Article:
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# Magic Triangle

## Magic Triangle

**Why do this problem?**

### Possible approach

### Key questions

### Possible extension

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Age 7 to 11

Challenge Level

- Problem
- Student Solutions
- Teachers' Resources

Place the digits 1 to 9 into the circles so that each side of the triangle adds to the same total.

Can you find more than one solution?

This is a 'low threshold high ceiling' problem in that all children will be able to find at least one solution through trial and improvement, but others will use logical thinking to develop and try out different strategies for making the sides equivalent.

There are different layers to this activity, making it ideal for a whole class task.

Begin by showing the class a large version of this task on the board and write the numbers 1-9 at the side. Put numbers randomly in the circles, crossing them off the 1-9 list as you do so. When all the circles are full, add up each side of the triangle and record the answer. Ask the children if they think it's possible to get the answers closer than yours. Give them some time to
explore, using whiteboards or the downloadable sheet, and see if they can improve on your result.

When someone gets all three sides the same, stop the class and record the result on the board. Ask if they think this is the only way we could place the numbers to make the sides equivalent. Allow some time for exploration and if possible make a part of the wall space available for recording all the children's answers. If you encourage the children to record each solution on a separate piece of paper you can rearrange them during discussion.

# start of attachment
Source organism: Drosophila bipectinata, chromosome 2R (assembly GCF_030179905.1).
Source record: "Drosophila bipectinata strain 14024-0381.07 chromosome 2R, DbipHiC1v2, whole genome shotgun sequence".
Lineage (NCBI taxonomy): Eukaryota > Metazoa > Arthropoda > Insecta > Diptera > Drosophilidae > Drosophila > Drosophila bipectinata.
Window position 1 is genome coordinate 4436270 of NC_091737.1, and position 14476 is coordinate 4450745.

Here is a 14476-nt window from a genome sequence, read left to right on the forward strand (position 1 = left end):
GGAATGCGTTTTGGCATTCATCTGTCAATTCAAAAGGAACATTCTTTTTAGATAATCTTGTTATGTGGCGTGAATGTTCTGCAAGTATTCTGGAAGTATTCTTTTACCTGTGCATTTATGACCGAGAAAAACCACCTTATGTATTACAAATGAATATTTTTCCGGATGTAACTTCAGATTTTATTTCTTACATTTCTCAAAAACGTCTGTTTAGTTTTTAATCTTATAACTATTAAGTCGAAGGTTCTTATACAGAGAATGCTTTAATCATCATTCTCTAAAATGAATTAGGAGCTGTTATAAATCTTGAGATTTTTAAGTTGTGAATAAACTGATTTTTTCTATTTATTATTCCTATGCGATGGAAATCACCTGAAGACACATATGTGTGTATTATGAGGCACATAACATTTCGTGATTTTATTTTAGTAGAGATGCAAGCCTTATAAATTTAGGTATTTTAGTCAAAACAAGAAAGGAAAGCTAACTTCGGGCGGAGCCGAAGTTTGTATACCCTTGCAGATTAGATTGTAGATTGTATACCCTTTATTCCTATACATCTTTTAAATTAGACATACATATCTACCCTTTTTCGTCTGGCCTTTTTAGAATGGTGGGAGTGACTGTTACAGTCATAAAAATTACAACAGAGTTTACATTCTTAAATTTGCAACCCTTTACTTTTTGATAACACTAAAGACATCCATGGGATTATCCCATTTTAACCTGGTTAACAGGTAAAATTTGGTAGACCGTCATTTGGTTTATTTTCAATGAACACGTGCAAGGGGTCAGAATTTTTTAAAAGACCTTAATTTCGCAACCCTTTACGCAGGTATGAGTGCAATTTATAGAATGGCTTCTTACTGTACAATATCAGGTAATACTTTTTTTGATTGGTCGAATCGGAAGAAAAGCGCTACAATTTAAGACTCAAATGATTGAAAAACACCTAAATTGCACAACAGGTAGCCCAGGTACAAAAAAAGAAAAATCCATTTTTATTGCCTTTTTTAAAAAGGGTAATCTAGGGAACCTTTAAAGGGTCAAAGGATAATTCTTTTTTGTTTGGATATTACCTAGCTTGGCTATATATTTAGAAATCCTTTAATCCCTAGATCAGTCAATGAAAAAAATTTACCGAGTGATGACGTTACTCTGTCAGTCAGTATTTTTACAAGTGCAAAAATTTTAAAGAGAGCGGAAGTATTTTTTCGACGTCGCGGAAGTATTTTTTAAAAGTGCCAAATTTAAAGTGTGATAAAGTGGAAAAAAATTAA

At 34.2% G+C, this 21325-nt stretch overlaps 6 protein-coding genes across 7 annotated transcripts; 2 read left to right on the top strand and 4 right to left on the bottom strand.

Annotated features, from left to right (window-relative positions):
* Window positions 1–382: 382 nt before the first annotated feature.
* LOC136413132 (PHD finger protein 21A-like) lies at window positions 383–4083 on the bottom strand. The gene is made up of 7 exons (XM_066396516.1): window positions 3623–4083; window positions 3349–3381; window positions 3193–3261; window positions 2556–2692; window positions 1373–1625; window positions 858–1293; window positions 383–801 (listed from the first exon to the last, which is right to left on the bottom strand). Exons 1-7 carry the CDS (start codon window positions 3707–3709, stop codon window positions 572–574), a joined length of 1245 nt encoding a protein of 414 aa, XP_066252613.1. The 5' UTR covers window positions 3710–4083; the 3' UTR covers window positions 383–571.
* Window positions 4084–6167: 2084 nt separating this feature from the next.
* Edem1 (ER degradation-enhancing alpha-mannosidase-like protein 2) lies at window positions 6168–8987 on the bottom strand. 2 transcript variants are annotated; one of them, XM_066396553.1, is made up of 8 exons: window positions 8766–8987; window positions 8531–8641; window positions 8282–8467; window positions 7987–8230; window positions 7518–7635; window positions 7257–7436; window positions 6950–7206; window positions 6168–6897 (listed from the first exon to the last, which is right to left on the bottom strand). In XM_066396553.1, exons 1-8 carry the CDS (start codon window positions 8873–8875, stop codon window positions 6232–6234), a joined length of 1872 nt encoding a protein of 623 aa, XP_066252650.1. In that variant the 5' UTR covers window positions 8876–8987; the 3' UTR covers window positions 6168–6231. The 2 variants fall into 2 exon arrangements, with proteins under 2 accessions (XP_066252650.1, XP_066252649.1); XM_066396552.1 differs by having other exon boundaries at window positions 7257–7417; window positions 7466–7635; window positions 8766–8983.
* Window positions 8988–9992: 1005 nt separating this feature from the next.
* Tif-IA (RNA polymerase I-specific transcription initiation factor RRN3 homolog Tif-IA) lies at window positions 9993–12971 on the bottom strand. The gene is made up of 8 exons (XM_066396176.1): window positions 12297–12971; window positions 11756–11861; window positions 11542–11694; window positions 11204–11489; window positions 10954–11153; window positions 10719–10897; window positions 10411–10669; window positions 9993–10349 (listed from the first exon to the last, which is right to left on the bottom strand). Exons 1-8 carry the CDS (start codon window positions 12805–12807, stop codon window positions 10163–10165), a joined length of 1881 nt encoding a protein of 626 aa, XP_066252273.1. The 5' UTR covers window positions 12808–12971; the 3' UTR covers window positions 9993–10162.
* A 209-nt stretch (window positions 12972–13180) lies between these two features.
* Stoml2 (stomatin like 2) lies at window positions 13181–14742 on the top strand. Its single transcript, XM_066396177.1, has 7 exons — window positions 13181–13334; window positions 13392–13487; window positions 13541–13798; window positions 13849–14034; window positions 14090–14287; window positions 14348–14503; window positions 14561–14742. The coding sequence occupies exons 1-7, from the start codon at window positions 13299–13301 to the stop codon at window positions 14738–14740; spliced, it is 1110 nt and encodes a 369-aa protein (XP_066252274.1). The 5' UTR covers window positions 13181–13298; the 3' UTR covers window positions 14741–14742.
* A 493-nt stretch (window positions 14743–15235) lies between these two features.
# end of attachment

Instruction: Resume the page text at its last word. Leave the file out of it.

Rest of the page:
Ask children if they think trial and improvement is the only way of finding solutions. Some of the 'key questions' below might be helpful to prompt children to think more logically about the possibilities for each side.

You might choose to leave this as a 'simmering' activity over a period of a few days. Not all children will engage with it but some will become very enthusiastic. In the plenary discussion draw attention to families of solutions, and the upper and lower limits for the side totals.

What's the biggest total a side could have? How do you know?

What's the smallest? How do you know?

Does thinking about odds and evens help?

What do all of the nine numbers add up to? Is this information helpful?

Try some different possibilities for the numbers at the three vertices. What do you notice?

Encourage the children to tweak this question by asking 'what if ...?' Suggestions you could throw in might include:

What if it was a square not a triangle?

What if we had five numbers on each side and we filled the triangle with the numbers 1 to 12?

What if we only used the first nine odd numbers? What if we only used even numbers? Or the first nine multiples of ten?

What if ...?

Providing a public space for the children to record their own investigations makes it a more collaborative activity.

Children could also try a more challenging version of the problem.

Children who find this difficult could begin with an easier activity using six circles, three on each side, and the numbers 1-6. Begin by giving them 15 buttons or counters to place in the circles so that there are the same number of counters on each side. This gives visual support. Move from there into having a different number of counters in each circle, and from there to using digits rather than counters.